“The app slug is in the format of {username}/{app_identifier}. To locate {username} and {app_identifier} for an app, click on its name from, and the resulting URL is in the format of{username}/apps/{app_identifier} . If you are using orgs, the app slug is of the format {orgname}/{app_identifier}.”

– Enter your desired release notes. You can direct the step to use a specially formatted release file here. I haven’t messed around with this specifically as I trigger the builds manually anyway, and I just fill in the release notes by hand.

– Select an App Center distribution group to publish to by filling in the group ID. If you select none, the default group will be used. To find the ID of a distribution group in App Center, go to the group and select the gear icon to change the group settings. The ID will be displayed there.

Save the definition and you’re ready to go! You just hacked life and saved time by letting VSTS do some work for you.

Using Azure Maps with a Xamarin Forms app

The new Azure Maps service is available, offering APIs and services that enable several common scenarios for location aware apps, all in one convenient place.   This is actually an impressive set of services, namely Search, Maps, Geocoding, Traffic, Routing, and even time zones!

Azure Maps Offerings


As soon as I saw this I thought why not build a Xamarin Forms app and use the Maps API to get POI data based on your location and display the results on a map?  So that’s what I did.

Its a simple proof of concept, one screen mobile app for Android.  The screen contains a Map and a search bar.  I used Xamarin.Forms.Maps Nuget package to display the map.  When you enter a search term, I query the Azure Maps Fuzzy Search REST API endpoint to sesrch for Points of Interest using the term you enter into the search box.   To get results local to you, I pass in the Lat and Long of your current location which I obtain by using the Geolocator Plugin.  Since the results of the API can be returned as JSON, I parse the JSON into my model, which I created using QuickType IO.  Then I simply loop through the results and add each of them to the map as a map Pin.  When you tap on a map pin, it shows you the venue name and address.  So that’s it, it was actually pretty easy to get started!  Here’s a screenshot from my Android Emulator with a simulated location.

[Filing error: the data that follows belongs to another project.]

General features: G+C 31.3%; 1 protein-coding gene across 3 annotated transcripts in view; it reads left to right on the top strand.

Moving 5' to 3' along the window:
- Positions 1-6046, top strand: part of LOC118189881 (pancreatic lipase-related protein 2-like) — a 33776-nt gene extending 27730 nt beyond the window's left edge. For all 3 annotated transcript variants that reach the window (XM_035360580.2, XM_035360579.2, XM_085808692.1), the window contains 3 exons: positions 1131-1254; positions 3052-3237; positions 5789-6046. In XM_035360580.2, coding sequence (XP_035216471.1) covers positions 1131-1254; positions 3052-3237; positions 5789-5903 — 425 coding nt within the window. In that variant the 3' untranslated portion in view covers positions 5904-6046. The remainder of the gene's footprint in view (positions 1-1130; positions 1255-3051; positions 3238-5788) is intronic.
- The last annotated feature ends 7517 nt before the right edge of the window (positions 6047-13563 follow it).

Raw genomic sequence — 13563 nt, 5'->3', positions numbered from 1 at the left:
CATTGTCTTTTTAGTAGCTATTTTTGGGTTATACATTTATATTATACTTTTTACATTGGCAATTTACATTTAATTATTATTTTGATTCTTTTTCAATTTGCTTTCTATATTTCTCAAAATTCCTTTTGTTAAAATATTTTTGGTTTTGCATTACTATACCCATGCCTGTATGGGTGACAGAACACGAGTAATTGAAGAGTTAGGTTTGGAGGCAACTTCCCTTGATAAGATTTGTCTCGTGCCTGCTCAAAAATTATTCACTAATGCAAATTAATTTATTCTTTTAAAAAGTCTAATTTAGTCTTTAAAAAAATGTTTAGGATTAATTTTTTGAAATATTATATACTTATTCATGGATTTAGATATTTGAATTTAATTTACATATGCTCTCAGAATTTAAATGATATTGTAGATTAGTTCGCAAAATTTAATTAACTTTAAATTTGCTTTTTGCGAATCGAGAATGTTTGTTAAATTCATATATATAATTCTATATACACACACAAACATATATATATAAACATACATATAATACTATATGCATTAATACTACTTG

Raspberry Pi Online Simulator for Azure IoT Hub

Have you thought about trying out Azure IoT Hub, but don’t have an IoT device?  Try the Raspberry Pi Online Simulator.  This is what it sounds like, a simulated Raspberry Pi device running a small NodeJS program that sends data to your IoT hub.  It sends simulated temperature data using a mock BME280 temperature sensor.  All you do is plug in the connection string to your IoT hub and hit ‘Run’.  Its even got a little led that blinks when sending data and receiving the callback.  Send data with this, and you can view it in near real time using the Device Explorer for IoT Hub Devices.  Happy coding!






Why Azure is so remarkable

Technology moves so fast these days its easy to take for granted the innovations in recent years,  combined with exponential accessibility of new technologies made available to developers at large.  Azure continues to usher in new possibilities of virtually unlimited scale, while removing the burden of overhead, giving us resources we could have only dreamed of just a short time ago.  In that sense, Azure is the Robin Hood of technology, giving the common developer what only those with lots of resources enjoyed previously!  What I’m referring to here transcends the technical.  It’s about empowerment.   In keeping of Microsoft’s every person and every organization on the planet to achieve more,  Azure levels the playing field by giving us the power of super computers, AI, and internet of things, all with global scale and ease of accessibility.